A number of progressive groups and advocates gathered in front of the Federal Building in downtown Raleigh Monday morning to protest Neil Gorsuch as his Supreme Court confirmation hearings began in Washington.
Rob Schofield, director of policy and research at N.C. Policy Watch, led off the protest with a statement about Gorsuch’s fitness for the position – and the process by which he was nominated.
“We’re here today to call on North Carolina’s two U.S. senators – particularly Thom Tillis, who serves on the Senate Judiciary Committee which is meeting at this very moment – to rethink their support for Donald Trump’s Supreme Court nominee, Neil Gorsuch,” Schofield said. “We also call on Senate Democrats to do whatever they can to stop the Gorsuch nomination.”
Schofield pointed to The Gorsuch Report, prepared by the non-partisan legal advocacy group Alliance for Justice, as a good summary of why Gorsuch is a poor nominee. The report outlines Gorsuch rulings and statements that suggest his confirmation would be bad for – among other issues – the environment, LGBT rights, worker’s rights, the separation of church and state and the unchecked power of corporations.
“It’s outrageous these hearings are taking place in the first place and that Gorsuch is under consideration,” Schofield said. “If there was any integrity at all in the process, Merrick Garland would be on the Supreme Court today as its ninth justice.”
Schofield called Gorsuch a right wing extremist who would take American backward.
MaryBe McMillan, the secretary-treasurer for the AFL-CIO of North Carolina, agreed.
“We need a Supreme Court justice who cares more about ‘we the people’ than corporations pretending to be people,” McMillan said. “Despite President Trump’s promise to protect the interests of American workers, he has nominated a judge who has consistently sided with corporations over working folks.”
Citing cases involving employee negligence that led to an employees death, workers whose wages were shortchanged and women in gender discrimination suits, McMillan said it was obvious Gorsuch is no friend to working people.
“Working people need a judge on the Supreme Court who will look out for the little g uy,” McMillan said. “A judge who understands there can be no special protections for corporations and the wealthy, a judge who will uphold our constitutional and moral values of liberty, equality and justice for all.”
“Neil Gorusch is not that judge,” McMillian said.
Ames Simmons, director of transgender policy for Equality North Carolina and board member of the Human Rights Campaign, highlighted Gorsuch’s hostility toward LGBT rights.
“Although he professes to hew narrowly to strict construction, his jurisprudence and opinions – such as the 10th Circuit Hobby Lobby decision – suggest he’s only restrained when it come to individual control over our bodies,” Simmons said. “Not when it comes to inventing novel interpretations of ‘religious freedom’ laws that would grant unprecedented rights for closely held corporations to hold religious beliefs.”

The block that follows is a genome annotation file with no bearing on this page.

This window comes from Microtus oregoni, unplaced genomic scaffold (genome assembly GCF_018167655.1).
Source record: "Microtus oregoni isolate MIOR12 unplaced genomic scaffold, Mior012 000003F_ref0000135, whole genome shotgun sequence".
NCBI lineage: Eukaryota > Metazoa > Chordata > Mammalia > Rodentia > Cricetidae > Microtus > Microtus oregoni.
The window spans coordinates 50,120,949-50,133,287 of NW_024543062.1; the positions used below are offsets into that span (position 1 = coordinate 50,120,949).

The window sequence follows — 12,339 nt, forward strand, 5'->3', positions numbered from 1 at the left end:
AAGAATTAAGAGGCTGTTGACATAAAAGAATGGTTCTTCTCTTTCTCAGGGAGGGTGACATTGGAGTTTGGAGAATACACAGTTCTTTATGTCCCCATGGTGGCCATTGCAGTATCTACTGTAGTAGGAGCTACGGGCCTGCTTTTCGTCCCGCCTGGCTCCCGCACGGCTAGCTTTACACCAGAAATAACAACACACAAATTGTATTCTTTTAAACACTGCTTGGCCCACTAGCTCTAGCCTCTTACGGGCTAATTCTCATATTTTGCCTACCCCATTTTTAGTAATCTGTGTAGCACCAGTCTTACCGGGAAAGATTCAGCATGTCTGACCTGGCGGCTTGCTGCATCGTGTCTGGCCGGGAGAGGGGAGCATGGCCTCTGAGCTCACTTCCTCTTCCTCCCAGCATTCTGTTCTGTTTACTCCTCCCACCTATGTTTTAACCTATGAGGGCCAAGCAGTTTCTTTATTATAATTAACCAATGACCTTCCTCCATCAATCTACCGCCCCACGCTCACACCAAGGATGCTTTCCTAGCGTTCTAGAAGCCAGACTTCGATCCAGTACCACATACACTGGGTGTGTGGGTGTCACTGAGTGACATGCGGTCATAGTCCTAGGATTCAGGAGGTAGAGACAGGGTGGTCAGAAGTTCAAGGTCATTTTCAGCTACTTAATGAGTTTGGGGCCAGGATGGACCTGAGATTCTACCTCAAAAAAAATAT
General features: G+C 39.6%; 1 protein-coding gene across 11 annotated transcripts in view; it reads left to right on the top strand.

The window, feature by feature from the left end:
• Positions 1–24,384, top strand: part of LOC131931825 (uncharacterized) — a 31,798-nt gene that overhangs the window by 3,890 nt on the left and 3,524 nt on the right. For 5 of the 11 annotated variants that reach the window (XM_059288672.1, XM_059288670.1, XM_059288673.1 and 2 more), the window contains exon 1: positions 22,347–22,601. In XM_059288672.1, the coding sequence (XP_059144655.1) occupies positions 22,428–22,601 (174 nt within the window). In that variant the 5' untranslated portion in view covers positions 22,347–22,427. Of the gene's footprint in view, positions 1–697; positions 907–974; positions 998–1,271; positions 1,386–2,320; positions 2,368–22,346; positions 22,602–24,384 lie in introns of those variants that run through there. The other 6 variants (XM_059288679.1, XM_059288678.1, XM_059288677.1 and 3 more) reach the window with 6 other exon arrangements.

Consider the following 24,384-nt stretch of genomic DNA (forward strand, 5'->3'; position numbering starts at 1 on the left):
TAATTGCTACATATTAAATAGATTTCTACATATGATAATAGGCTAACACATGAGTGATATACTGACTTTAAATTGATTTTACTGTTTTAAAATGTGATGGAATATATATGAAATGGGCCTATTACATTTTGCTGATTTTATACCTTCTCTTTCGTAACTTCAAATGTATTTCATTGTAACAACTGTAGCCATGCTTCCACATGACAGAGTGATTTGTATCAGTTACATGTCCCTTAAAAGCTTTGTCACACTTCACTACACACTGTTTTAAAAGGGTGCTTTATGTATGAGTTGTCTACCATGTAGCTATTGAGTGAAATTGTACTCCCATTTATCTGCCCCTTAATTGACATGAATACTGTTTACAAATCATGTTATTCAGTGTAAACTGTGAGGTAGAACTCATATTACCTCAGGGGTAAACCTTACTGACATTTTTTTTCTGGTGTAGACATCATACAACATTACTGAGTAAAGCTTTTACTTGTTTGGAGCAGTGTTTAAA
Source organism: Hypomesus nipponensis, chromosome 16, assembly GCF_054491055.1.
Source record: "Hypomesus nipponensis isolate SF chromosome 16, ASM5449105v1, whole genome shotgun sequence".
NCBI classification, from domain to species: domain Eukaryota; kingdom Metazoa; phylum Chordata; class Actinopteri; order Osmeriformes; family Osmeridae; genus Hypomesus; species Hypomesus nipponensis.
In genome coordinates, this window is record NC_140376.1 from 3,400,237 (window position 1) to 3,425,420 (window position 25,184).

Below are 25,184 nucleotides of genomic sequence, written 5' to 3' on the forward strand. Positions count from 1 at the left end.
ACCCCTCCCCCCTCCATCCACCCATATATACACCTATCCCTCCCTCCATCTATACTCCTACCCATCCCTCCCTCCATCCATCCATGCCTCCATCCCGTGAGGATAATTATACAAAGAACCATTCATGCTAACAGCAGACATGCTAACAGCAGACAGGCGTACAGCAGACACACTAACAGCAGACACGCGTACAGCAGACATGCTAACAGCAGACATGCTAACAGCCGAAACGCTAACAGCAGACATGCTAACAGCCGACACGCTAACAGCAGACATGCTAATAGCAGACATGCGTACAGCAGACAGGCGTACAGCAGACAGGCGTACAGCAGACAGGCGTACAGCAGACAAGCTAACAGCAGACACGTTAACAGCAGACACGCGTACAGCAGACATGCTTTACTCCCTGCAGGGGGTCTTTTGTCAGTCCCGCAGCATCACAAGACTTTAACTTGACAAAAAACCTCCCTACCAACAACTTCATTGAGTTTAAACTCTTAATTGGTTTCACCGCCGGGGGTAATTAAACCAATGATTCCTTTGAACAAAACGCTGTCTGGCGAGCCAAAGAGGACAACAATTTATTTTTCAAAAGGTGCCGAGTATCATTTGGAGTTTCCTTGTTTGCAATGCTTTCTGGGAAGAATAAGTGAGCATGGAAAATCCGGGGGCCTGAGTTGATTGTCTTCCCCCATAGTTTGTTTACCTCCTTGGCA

Simmons said the next Supreme Court justice should be fair minded, particularly when it comes to upholding civil rights laws – especially those related to gender, sexual orientation and gender identity.
“Based on his own statements, Neil Gorsuch is not that person,” Simmons said. “We have no reason to believe he will respect the rights of LGBTQ people and we urge Senators to vote ‘no.’
Tara Romano, executive director of NARAL Pro-Choice North Carolina, said Gorsuch’s confirmation would be a huge step back for women.
“It appears Judge Gorsuch’s main qualification for the Supreme Court in the eyes of the Trump administration is his consistent hostility to bodily autonomy,” Romano said. “Whether that is opposition to the right to choose an abortion, the right to access birth control or the right to express one’s sexual orientation without threat of discrimination, the highest court in the land exists to protect the rights of all Americans – not just those who subscribe to a justice’s personal views.”
Bob Phillips, executive director of the non-partisan good government group Common Cause, said American democracy is “under threat.”
Citing laws passed by the N.C. General Assembly he said gerrymander districts and suppress the vote, Phillips said his group has “grave concerns” about Gorsuch’s nomination.
“We need a justice who will defend voting rights,” Phillips said. “We need to make sure that voting isn’t made harder for certain groups in our country. We need to make sure our districts are not gerrymandered to where peoples’ votes are diluted and finally we need to try to have some kind of control over the explosion of special interest money that again is distorting our democracy.”
Phillips said the senate should “fully vet’ Gorsuch to be sure he’ll be part of ensuring a more healthy democracy.
Schofield said that since being elected president, Donald Trump has done a lot of dangerous things – but Gorsuch’s nomination may be the most dangerous.
“A lot of the ideas and nominations Trump has advanced – they’re going to go away after a couple of years,” Schofield said. “Some of the nominees to head departments and various state and national agencies – they’ll be gone in a matter of months. But Gorsuch is likely to be on the United States Supreme Court for another thirty, maybe even forty years.”
“In that sense it could be the most destructive action Donald Trump has taken thus far,” Schofield said.